Mario Vargas Llosa has spent his life fighting totalitarianism - both on and off the page
Obs: What was the inspiration for The Feast of the Goat ?
MVL: In 1975, I went to the Dominican Republic for eight months during the shooting of a film based on my novel Captain Pantoja and the Special Service. It was during this period I heard and read about Trujillo. I had the idea of a novel set with this historical background. It's a long project. I went many times to the Dominican Republic to read the papers, and also to interview many people: victims, neutral people and collaborators of Trujillo.
Obs: To what degree is the book really about Alberto Fujimori?
MVL: Well, I think it's a book about Trujillo, but if you write about a dictator you are writing about all dictators, and about totalitarianism. I was writing not only about Trujillo but about an emblematic figure and something that has been experienced in many other societies.
Obs: Particularly in Latin America.
MVL: When I was at university in the Fifties, Latin America was full of dictators. Trujillo was the emblematic figure because, of course, of his cruelty, corruption, extravagance, and theatricalities. He pushed to the extreme trends which were quite common to most dictators of the time.
Obs: The corruption of power.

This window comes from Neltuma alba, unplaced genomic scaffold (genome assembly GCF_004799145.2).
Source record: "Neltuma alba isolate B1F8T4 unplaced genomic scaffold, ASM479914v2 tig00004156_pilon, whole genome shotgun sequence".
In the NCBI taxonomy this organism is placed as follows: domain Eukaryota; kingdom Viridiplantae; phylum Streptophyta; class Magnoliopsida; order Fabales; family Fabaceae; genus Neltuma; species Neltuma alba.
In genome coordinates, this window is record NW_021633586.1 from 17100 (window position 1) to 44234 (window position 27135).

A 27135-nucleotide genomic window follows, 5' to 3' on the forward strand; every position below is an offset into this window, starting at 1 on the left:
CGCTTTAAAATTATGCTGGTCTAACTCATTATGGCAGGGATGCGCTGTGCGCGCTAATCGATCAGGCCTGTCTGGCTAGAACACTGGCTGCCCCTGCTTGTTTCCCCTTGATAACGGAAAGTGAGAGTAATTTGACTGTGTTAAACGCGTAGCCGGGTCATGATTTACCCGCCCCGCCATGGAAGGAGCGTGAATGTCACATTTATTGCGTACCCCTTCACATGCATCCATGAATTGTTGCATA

MVL: Dictators are not natural catastrophes. That's something I wanted to describe: how dictators are made with the collaboration of many people, and sometimes even with the collaboration of their victims.
Obs: Do you have insights into dictatorship from your political experience?
MVL: My three years in politics was very instructive about the way in which the appetite for political power can destroy a human mind, destroy principles and values and transform people into little monsters.
Obs: This novel is written partly from a woman's point of view. Was that a problem?
MVL: A challenge, not a problem. I wanted a woman to be one of the protagonists, because I think women were the worst victims of Trujillo. To his authoritarianism you have to add machismo. Trujillo used sex not only for pleasure but also as an instrument of power. And in this he went far further than many, many other dictators. He went to bed, for example, with the wives of his collaborators.
Obs: Like a Shakespeare play.
MVL: In a way. Coriolanus is a fantastic play about this subject.
Obs: When did you first know you wanted to be a writer?
MVL: It started not as writing but as reading. I learnt to read when I was five and I think that is the most important thing that happened to me.
Obs: What kind of things did you read?
MVL: I read novels of adventure. At that time children read not comics but texts. I remember the magazines. I started to write continuations of these stories. Because I was frustrated that they'd finished. Sometimes I wanted to change the endings. It started like this kind of play.
Obs: Like the plot of Aunt Julia and the Scriptwriter.
MVL: That's right. When I entered university I knew that what I would like to do is become a writer. But at that time, in a society like mine, it was very difficult to decide to become only a writer... Well, what I tried to do, I'm going to make a living doing other things and literature would become my main interest, but my life would be taken by...